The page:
4.9 According to the State party, the ancillary rights, which the author claims also to have been denied, are closely connected with the main issue at stake - the right to be granted a residence permit. They should be assessed as a whole. In any event, the State party argues, the alleged violations of article 12 are now moot, as the author was granted a temporary residence permit for a period of 5 years and was issued an aliens passport. An alien's passport is a travel document and its holder can cross the borders, although for entering some countries it is necessary to obtain a visa. Any complaint related to requirements for the issuance of such visas by foreign governments cannot be directed against the Estonian Government.

4.10 The author's claim that he might lose the right to enter Estonia if he stays abroad for longer periods is without substance. It would be possible to ask for a prolongation of the residence permit and issue an alien's passport from the Board in writing. According to articles 42 and 44 of the Act on Consular Affairs, Estonian consulates can deliver an alien's passport and issue residence permits. The author could apply for an alien's passport or a residence permit from outside Estonia.

4.11 As to the claim that the author is denied the right to vote and to be elected, the State party recalls that the right to vote of aliens with a residence permit is not a right contained in the provisions of article 25, which guarantees these rights only to citizens of a state.

4.12 The State party notes that in addition to the temporary residence permit issued to the author on 31 December 1996 with the validity until 31 December 1998, he bas been issued further temporary residence permits for the following periods of time: from 5 October 1999 to 1 February 2000, from 11 May 2000 to 31 December 2000, from 1 January 2001 to 31 December 2001, from 1 January 2002 to 31 December 2003 and from 1 January 2004 to 31 December 2008.

THE AUTHOR'S COMMENTS ON THE STATE PARTY'S OBSERVATIONS

5.1 On 20 and 30 July 2004, the author commented on the State party's observations. He recalls that he has lived in Estonia since the age of eight, was a USSR citizen until 1991 and benefited from permanent registration (propiska) in Estonia until 1996. Until 31 December 1996, when the Order was adopted, he was not considered to be a threat to Estonian national security. Former employees of the KGB of the ESSR, whose parents held Estonian citizenship until 1940, obtained Estonian citizenship after independence, despite falling into the same category of being a threat to Estonian national security as the author.

5.2 The author further submits that the Act on Registration and Disclosure applied by the State party (paragraph 2.7 above) is contrary to article 23, part 1 of the Constitution, which states that no one may be found guilty of an act, if that act did not constitute a crime under a law which was in effect when the act was committed. The author's employment by the KGB between 1975 and 1991 did not constitute at that time either work in special services of a foreign state, or amounted to cooperation with the special services of an occupying state.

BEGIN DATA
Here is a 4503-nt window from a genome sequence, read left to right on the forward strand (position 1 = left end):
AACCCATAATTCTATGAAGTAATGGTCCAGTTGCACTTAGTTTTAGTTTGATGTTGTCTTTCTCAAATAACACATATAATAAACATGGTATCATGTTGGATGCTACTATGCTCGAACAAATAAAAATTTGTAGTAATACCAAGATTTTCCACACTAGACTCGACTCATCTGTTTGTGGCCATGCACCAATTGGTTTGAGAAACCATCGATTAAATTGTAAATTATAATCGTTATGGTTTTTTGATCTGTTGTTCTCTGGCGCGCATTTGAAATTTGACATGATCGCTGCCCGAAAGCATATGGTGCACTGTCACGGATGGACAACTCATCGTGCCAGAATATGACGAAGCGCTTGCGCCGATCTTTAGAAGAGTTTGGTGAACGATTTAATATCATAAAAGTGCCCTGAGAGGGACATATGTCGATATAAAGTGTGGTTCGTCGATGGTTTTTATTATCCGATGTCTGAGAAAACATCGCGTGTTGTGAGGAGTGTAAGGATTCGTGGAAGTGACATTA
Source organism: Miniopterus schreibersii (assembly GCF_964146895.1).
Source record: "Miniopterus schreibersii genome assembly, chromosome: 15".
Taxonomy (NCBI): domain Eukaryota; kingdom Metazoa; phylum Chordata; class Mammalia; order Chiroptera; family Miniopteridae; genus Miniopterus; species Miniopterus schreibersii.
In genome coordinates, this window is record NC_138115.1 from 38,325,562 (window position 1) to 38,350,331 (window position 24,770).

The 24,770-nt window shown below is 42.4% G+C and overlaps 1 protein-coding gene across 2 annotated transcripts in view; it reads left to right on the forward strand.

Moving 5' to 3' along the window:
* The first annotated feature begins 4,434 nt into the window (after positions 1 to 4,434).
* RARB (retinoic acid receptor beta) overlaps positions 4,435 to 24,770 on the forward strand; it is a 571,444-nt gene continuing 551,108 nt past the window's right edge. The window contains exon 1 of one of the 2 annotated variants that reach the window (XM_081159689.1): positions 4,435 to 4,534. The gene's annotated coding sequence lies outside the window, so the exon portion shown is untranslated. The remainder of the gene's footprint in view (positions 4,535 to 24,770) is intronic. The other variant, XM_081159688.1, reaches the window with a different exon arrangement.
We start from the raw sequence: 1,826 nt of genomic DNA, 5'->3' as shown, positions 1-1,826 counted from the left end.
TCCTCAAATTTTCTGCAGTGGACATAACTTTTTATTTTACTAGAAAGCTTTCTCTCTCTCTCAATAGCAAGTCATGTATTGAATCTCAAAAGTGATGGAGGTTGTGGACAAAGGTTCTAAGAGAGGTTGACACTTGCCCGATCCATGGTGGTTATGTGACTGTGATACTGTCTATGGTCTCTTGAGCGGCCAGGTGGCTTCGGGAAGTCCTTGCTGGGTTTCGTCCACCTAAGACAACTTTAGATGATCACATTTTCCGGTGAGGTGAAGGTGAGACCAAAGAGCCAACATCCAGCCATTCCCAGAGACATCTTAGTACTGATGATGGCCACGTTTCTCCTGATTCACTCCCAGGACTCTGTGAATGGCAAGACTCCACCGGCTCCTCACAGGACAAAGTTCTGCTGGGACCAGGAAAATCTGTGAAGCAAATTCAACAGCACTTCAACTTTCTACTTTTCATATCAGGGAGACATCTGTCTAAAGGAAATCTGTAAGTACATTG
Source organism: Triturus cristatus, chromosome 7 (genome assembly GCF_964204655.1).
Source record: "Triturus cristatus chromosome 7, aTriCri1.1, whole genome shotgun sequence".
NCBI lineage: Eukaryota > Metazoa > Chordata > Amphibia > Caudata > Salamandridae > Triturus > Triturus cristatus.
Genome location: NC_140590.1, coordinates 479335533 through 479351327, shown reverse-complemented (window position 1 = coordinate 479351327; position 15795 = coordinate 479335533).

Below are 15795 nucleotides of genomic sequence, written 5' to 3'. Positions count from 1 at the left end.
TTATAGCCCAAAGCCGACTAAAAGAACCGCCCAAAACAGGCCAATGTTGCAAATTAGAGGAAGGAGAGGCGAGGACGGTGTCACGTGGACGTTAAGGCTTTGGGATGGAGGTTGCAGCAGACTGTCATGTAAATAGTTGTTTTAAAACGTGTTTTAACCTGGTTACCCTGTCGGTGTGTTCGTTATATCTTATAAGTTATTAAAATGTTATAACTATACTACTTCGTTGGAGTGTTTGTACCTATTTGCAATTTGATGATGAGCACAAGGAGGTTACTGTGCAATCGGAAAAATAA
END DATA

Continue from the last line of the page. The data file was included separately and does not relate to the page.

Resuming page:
5.3 The author adds that the different periods of validity of his temporary residence permits - between four months and five years - prove that the State party's argument about national security is unfounded. The State party failed to demonstrate how and under which criteria the assessment of the author's threat to Estonian national security justified such significant discrepancy in the length of the permits' validity. The author also challenges the State party's argument that 'in certain conditions former members of the armed forces might endanger Estonian statehood from within' and 'can be called to service in a foreign country's forces', as in his case, both the USSR and ESSR ceased to exist, while Buryatia ASSR could hardly pose a threat to the Estonia's state interests.

5.4 The author quotes at length from a 1991 agreement between Estonia and the Russian Federation on the status of military bases and bilateral relations in support of his claim that this treaty did not exclude former KGB servicemen from the provisions of article 3, allowing the USSR citizens to freely choose between the Russian and Estonian citizenship. The author adds that his initial intention was to apply for Estonian citizenship after living in Estonia with a permanent residence permit for five years. However, as one of 175,000 stateless persons who are long-term residents of Estonia the author cannot obtain Estonian citizenship, since he belongs to a special group of the so-called former military personnel of the USSR.

5.5 The author denies that his case is an abuse of the right to submit a communication, since the Estonian Supreme Court did not inform him about further possibilities of redress after refusing his leave to appeal on 16 June 1999.

5.6 On the argument that he did not initiate constitutional review proceedings to challenge the constitutionality of the Aliens Act, the author submits that under article 6 of the Law on Constitutional Review Procedure (in force until 1 July 2002), only the President of Estonia, the Legal Chancellor and the courts could initiate the constitutional review procedure. Contrary to the State party's claim, he unsuccessfully tried to raise the issue of unconstitutionality of the Aliens Act and its incompatibility with article 26 of the Covenant in the domestic courts.